To begin the process, you'll need to connect to the MySQL database using the credentials from the section above. To start the MySQL shell, enter the following command from the command line:
Remember to replace the text 'user' with the root MySQL username.
2. Verifying the WordPress Database
There may be several databases set up within MySQL. To fix the issue with WordPress, you'll need to confirm the database that's supposed to be assigned to it still exists. You can do that from the MySQL shell with the command:
If everything is working correctly, you should see the WordPress database name in the list that is printed.
3. Verify the WordPress User
You'll be logged into the MySQL shell as a root user, but the WordPress user will likely be different. In this next step, you'll need to confirm that the user still exists. There is no command to show users like there is for databases, so instead we'll query the MySQL database for a list of user names to confirm the one we need is on it. You can do that with the command:
Again, remember to replace the text 'user' with the appropriate name. In this case, that's the WordPress user's name.
4. Reset the User's Password
Assuming you are working on your own and didn't have help from the hosting support staff, you'll need to manually change the WordPress user's password. This can be done by replacing the appropriate text in the following command and running it:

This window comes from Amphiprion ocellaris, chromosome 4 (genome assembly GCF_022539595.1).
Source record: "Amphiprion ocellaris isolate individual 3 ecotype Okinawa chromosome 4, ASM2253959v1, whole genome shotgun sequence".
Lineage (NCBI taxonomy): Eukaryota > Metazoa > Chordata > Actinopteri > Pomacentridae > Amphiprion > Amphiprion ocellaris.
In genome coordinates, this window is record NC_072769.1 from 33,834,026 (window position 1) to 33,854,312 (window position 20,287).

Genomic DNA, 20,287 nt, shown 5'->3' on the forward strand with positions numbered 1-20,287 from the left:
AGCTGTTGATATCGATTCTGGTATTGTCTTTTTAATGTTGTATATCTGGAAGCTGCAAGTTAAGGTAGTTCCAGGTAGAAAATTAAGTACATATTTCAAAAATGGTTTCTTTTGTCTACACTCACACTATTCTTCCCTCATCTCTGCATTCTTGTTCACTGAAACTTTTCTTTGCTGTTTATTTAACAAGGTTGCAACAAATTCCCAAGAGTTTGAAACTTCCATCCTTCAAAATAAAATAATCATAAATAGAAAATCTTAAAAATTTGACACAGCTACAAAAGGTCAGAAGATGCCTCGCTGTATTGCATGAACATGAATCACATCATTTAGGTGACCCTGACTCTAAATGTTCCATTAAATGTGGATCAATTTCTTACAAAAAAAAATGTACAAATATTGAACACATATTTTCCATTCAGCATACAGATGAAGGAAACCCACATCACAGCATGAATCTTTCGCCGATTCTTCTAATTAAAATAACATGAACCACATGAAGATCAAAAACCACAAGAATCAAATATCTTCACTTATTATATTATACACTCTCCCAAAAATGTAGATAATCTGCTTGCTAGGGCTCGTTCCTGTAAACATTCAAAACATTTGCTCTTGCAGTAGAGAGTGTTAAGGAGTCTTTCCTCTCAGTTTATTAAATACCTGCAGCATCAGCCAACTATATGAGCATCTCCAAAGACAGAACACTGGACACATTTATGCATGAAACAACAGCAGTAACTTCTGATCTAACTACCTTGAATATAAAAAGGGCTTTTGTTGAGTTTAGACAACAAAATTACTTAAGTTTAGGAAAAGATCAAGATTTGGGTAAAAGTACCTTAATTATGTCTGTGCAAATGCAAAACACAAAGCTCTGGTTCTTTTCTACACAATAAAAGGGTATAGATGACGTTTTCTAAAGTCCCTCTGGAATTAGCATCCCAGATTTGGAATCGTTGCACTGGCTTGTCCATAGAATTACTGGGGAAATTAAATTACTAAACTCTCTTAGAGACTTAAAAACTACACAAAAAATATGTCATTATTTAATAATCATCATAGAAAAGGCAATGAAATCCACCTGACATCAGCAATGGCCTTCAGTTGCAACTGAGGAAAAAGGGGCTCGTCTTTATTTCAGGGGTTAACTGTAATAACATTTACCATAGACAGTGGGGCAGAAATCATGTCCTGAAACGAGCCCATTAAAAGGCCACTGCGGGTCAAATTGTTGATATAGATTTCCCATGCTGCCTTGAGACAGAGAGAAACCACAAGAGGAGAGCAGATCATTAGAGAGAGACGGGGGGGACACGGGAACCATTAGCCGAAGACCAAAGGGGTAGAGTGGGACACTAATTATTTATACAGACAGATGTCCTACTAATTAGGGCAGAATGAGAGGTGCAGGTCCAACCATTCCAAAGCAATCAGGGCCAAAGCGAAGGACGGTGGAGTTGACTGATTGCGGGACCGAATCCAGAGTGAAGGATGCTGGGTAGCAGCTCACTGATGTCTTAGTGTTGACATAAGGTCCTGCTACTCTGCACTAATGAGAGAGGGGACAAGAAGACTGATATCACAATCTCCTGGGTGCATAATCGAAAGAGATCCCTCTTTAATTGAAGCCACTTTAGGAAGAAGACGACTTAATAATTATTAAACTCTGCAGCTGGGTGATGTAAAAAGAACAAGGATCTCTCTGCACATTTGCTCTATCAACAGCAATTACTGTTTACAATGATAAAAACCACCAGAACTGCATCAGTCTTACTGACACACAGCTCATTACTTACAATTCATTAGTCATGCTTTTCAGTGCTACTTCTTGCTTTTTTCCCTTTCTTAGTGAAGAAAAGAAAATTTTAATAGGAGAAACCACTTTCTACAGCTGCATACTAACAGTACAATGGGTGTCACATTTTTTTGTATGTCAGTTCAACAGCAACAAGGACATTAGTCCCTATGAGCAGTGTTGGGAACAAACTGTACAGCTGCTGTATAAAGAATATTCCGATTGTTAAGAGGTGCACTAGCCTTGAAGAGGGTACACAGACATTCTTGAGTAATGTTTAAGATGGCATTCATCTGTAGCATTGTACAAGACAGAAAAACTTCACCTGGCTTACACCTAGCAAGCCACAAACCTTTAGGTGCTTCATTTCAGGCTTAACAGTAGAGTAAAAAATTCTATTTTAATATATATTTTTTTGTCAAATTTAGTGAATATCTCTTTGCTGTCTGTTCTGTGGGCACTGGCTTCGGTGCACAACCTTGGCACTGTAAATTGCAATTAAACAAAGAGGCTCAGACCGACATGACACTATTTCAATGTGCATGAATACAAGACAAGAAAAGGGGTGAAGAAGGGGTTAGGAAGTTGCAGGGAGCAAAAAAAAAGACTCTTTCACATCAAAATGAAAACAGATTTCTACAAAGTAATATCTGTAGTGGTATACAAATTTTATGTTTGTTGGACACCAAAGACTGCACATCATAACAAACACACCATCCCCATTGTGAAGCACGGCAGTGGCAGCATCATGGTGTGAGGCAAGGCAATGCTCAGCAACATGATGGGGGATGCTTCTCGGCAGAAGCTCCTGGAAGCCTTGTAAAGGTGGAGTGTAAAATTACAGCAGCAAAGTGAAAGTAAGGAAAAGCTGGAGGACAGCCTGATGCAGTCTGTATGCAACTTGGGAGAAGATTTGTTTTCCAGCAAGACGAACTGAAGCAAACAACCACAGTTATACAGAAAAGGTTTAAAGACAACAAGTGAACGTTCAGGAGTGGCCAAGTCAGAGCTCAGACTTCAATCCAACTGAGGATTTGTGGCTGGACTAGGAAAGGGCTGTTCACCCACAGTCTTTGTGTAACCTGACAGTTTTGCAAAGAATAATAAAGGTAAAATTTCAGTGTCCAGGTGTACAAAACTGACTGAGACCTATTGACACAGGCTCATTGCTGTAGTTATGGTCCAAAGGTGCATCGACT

5. Store the Changes
With the database information confirmed and the WordPress user's password changed, you're now ready to store the changes. In MySQL, this must be done manually. You can do so with the command:
6. Restore wp-config.php
If an intact version of wp-config-sample.php exists on the system in question, you can copy that file as a new wp-config.php. If it doesn't, you can get the file from a fresh download of WordPress and copy it over to the system as wp-config.php. This boilerplate version of the file needs to be customized to work with your WordPress installation, however. To do that, open the file in a text editor and replace the following lines with the correct information:
With the information in the wp-config.php file now restored to the correct values, the site should begin functioning again.
Conclusion - Banish WordPress Malware from Your Website
Website outages such as this are more than an annoyance. When customers can't access your site, they can't give you money. Every second the site is down, there is a potential lost sale. WordPress configuration files are sensitive and can become corrupted for a number of reasons, such as mistaken manual changes, modification by a buggy plugin, or malicious intent. In the case of our customer, there was no backup of the proper wp-config.php file. If you keep proper backups of your WordPress configuration files, you can save a few steps in the process of restoring functionality to the site.
Any time something like this brings your website down, we recommend doing a WordPress malware scan to ensure that malicious intent was not behind the error. This is such an important step in website security that we offer a free tool to do the job for you: Quttera WordPress Malware Scanner. For a more hands-off solution, we offer commercial website monitoring plans. With one of those plans, we'll continually monitor your site for signs of trouble and respond promptly when a problem arises.